Italian Drama Eases…
Italy has a new government! On Thursday, law professor Giuseppe Conte was appointed prime minister with support from the League and the Five Star Movement. The leaders of Italy’s populist alliance, Luigi Di Maio and Matteo Salvini would be vice premiers. The formation of a government implies that there will be no fresh elections. Investors can breathe a sigh of relief, as the nomination avoided the risk that snap election would strengthen the populists’ power.
Moreover, the ruling parties have whitewashed their anti-euro stance. In his first speech in parliament on Tuesday, Conte said that Italy, a founding member of the European Union, would stay in its “home,” and that leaving euro was “never in discussion.”
Surely, several points in his maiden speech were alarming. Conte expressed a desire to lift Russian sanctions, expel some immigrants, or boost government expenditure. The agenda of tax cuts and higher welfare spending (the government plans to introduce a minimum basic income of €780 per month for the poorest Italians, funded by the state) will not be fiscally sustainable. And Italy’s public debt is already enormous. The government notices it, but wants to reduce it by “increasing our wealth, not through the austerity measures that in recent years have allowed it to grow.” It does not seem encouraging.
However, the 10-year Italian yields are now lower than a few days ago, as one can see in the chart below. The news government does not want to leave the Eurozone and anti-euro Paulo Savone did not become a powerful finance minister. Instead, he was nominated as EU affairs minister, while pro-euro Giovanni Tria will be responsible for Italy’s finance.
Chart 1: 10-Year Italian Treasury Yield over the last ten days.
Thus, the euro has rebounded against the U.S. dollar, as the next chart shows.
Chart 2: EUR/USD exchange rate over the last ten years.
…While U.S. Labor Tightens
Let’s move overseas. The Labor Departmentemployment report on Friday. It showed that U.S. labor market tightened further. The nonfarm payroll employment increased by 223,000 in May, much more than increase in April (159,000) and the 12-month average gain of 191,000. Moreover, employment gains in March and April combined were 15,000 more than previously reported. Importantly, the unemployment rate edged down from 3.9 to 3.8 percent, the 18-year low, as one can see in the chart below. Last but not least, the average hourly earnings rose by 8 cents in May. As a result, the wages have increased 2.7 percent over the last twelve months.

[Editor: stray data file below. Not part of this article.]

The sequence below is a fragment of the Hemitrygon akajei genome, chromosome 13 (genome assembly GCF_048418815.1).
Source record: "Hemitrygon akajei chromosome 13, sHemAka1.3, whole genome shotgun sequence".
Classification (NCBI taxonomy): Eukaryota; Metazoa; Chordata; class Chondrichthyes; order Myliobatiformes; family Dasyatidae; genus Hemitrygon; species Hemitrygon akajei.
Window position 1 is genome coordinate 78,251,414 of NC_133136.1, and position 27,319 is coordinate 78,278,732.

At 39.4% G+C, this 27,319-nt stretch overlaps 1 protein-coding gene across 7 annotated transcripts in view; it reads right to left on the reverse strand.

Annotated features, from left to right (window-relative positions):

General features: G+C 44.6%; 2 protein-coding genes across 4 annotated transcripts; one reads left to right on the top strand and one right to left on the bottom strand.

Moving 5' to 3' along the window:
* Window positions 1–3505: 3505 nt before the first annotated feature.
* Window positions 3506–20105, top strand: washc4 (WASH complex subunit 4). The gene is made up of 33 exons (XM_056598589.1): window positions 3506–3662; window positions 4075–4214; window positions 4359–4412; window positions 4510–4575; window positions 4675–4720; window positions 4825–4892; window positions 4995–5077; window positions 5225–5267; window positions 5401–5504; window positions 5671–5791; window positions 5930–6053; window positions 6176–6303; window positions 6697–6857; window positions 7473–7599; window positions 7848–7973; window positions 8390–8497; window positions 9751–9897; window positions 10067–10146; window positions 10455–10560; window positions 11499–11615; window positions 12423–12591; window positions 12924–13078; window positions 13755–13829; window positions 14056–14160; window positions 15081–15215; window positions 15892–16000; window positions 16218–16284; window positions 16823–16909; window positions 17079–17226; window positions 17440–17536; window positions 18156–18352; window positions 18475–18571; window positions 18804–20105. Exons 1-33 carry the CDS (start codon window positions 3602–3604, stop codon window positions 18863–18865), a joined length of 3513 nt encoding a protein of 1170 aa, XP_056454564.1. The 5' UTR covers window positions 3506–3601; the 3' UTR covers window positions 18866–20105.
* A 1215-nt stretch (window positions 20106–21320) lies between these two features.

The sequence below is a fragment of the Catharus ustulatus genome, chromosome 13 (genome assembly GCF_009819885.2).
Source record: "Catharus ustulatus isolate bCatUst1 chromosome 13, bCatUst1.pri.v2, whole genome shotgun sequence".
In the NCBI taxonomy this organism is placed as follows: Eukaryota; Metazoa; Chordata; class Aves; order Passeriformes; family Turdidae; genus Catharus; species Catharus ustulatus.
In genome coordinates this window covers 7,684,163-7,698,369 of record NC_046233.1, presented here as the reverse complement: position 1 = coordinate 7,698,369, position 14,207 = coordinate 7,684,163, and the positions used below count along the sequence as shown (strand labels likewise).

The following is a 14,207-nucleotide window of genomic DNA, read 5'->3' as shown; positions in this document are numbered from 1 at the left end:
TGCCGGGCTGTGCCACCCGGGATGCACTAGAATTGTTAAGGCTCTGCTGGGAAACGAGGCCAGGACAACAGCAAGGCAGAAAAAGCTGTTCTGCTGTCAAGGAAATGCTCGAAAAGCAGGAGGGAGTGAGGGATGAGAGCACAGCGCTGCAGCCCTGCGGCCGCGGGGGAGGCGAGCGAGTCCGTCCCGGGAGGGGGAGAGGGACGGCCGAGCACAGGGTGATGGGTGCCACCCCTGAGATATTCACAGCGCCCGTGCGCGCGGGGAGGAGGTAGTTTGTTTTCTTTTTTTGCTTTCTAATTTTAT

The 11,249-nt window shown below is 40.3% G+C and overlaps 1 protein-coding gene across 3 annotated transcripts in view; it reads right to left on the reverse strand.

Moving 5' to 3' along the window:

Chart 3: U.S. unemployment rate from May 1948 to May 2018.
It means that U.S. economy has still plenty of vigor, despite the fact that the current economic expansion is one of the oldest ever. It is not good news for gold, which shines during economic perturbations.
Implications for Gold
What does the recent development imply for gold? On the one hand, the formation of Italy’s government, which is definitely less anti-euro, is positive for the yellow metal. We mean that the euro was thrown a lifeline, so it limits the potential forOn the other hand, the strong U.S. employment report in May is rather negative for gold. It implies that the American economy has more room for expansion. And declining unemployment rate combined with rising wages increases the probability of three more hikes this year. The that will raise the this month are above 90 percent. Investors also expect hike in September. And the renewed fears about the economy overheating boost the chances of another hike in December. More hikes should translate into higher and stronger , which should put the gold prices under downward pressure. Gold has been so far resilient in light of strong U.S. jobs data, but the eased situation in Italy and renewed fears of trade wars helped. Stay tuned!
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Disclaimer: Please note that the aim of the above analysis is to discuss the likely long-term impact of the featured phenomenon on the price of gold and this analysis does not indicate (nor does it aim to do so) whether gold is likely to move higher or lower in the short- or medium term. In order to determine the latter, many additional factors need to be considered (i.e. sentiment, chart patterns, cycles, indicators, ratios, self-similar patterns and more) and we are taking them into account (and discussing the short- and medium-term outlook) in our trading alerts.
Arkadiusz Sieron, Ph.D.
Sunshine Profits‘ and Editor